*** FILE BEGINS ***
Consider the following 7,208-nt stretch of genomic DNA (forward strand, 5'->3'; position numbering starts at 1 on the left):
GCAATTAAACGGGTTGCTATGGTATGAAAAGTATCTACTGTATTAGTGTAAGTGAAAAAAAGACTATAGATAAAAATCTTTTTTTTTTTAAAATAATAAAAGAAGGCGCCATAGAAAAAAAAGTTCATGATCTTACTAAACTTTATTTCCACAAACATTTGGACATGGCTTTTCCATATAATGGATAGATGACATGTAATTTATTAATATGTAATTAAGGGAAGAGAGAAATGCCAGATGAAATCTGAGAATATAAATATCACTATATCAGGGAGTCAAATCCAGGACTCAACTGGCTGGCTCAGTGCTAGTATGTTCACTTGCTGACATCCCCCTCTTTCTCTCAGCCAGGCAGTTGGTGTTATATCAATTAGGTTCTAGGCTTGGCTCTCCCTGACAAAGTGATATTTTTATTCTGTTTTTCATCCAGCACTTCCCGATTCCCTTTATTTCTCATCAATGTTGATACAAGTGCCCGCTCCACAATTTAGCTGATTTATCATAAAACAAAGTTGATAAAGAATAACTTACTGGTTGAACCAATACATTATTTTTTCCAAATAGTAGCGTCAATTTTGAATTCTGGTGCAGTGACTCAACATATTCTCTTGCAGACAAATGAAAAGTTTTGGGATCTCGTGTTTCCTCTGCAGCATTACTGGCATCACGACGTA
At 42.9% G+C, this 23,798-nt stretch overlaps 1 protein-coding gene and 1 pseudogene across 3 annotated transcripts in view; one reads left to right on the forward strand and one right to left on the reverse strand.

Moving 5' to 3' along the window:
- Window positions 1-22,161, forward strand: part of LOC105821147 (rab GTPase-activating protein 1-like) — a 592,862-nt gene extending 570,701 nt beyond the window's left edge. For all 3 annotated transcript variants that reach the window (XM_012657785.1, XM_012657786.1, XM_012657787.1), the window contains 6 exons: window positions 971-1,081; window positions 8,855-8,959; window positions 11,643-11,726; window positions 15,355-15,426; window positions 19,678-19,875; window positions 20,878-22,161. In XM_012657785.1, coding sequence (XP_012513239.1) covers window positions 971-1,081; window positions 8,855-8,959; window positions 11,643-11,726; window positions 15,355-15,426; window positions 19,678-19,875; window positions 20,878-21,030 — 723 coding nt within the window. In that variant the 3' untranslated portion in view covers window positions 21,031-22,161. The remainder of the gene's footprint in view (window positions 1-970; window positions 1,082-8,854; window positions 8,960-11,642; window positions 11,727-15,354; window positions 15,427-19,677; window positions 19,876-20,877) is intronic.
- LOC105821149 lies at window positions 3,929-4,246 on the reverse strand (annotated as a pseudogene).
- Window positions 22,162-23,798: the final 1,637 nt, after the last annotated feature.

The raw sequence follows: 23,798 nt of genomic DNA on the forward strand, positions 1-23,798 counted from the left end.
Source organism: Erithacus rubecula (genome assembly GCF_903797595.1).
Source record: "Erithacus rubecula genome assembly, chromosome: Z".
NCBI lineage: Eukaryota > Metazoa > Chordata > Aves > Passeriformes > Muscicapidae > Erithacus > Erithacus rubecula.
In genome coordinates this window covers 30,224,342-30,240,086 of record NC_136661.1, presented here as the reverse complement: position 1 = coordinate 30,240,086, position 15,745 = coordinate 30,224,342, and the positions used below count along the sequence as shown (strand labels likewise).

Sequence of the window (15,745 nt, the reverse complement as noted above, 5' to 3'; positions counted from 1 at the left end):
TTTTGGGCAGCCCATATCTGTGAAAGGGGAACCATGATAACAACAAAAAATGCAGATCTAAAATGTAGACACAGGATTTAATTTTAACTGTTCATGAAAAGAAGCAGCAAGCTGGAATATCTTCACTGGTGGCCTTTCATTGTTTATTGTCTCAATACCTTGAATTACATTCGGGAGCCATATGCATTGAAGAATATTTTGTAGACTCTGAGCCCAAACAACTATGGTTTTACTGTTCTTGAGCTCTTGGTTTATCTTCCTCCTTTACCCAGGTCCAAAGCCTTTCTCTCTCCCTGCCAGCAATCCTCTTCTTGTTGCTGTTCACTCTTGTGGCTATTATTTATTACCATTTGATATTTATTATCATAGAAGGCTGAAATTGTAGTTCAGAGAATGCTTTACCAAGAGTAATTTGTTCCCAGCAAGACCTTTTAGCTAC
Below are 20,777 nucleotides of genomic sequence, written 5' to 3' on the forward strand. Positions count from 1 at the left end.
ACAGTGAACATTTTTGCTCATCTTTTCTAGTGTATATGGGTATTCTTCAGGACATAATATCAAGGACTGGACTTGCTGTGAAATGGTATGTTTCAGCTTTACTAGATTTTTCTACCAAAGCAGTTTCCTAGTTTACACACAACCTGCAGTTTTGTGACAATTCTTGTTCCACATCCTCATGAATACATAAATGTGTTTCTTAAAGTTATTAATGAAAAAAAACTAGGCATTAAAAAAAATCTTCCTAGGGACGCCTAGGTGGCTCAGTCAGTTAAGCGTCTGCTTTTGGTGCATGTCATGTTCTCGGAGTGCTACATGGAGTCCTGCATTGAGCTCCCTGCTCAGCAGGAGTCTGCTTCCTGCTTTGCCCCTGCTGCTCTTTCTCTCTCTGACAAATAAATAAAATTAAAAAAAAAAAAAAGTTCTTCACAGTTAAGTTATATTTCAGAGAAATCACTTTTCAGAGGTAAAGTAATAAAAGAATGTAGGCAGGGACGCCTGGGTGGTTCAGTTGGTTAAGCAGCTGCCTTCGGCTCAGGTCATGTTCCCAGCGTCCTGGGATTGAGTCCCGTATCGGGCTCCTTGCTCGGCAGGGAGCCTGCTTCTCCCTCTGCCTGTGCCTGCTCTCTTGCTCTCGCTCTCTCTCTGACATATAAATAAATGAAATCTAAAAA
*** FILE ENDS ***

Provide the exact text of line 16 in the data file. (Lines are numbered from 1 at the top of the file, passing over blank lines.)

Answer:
ACAGTGAACATTTTTGCTCATCTTTTCTAGTGTATATGGGTATTCTTCAGGACATAATATCAAGGACTGGACTTGCTGTGAAATGGTATGTTTCAGCTTTACTAGATTTTTCTACCAAAGCAGTTTCCTAGTTTACACACAACCTGCAGTTTTGTGACAATTCTTGTTCCACATCCTCATGAATACATAAATGTGTTTCTTAAAGTTATTAATGAAAAAAAACTAGGCATTAAAAAAAATCTTCCTAGGGACGCCTAGGTGGCTCAGTCAGTTAAGCGTCTGCTTTTGGTGCATGTCATGTTCTCGGAGTGCTACATGGAGTCCTGCATTGAGCTCCCTGCTCAGCAGGAGTCTGCTTCCTGCTTTGCCCCTGCTGCTCTTTCTCTCTCTGACAAATAAATAAAATTAAAAAAAAAAAAAAGTTCTTCACAGTTAAGTTATATTTCAGAGAAATCACTTTTCAGAGGTAAAGTAATAAAAGAATGTAGGCAGGGACGCCTGGGTGGTTCAGTTGGTTAAGCAGCTGCCTTCGGCTCAGGTCATGTTCCCAGCGTCCTGGGATTGAGTCCCGTATCGGGCTCCTTGCTCGGCAGGGAGCCTGCTTCTCCCTCTGCCTGTGCCTGCTCTCTTGCTCTCGCTCTCTCTCTGACATATAAATAAATGAAATCTAAAAA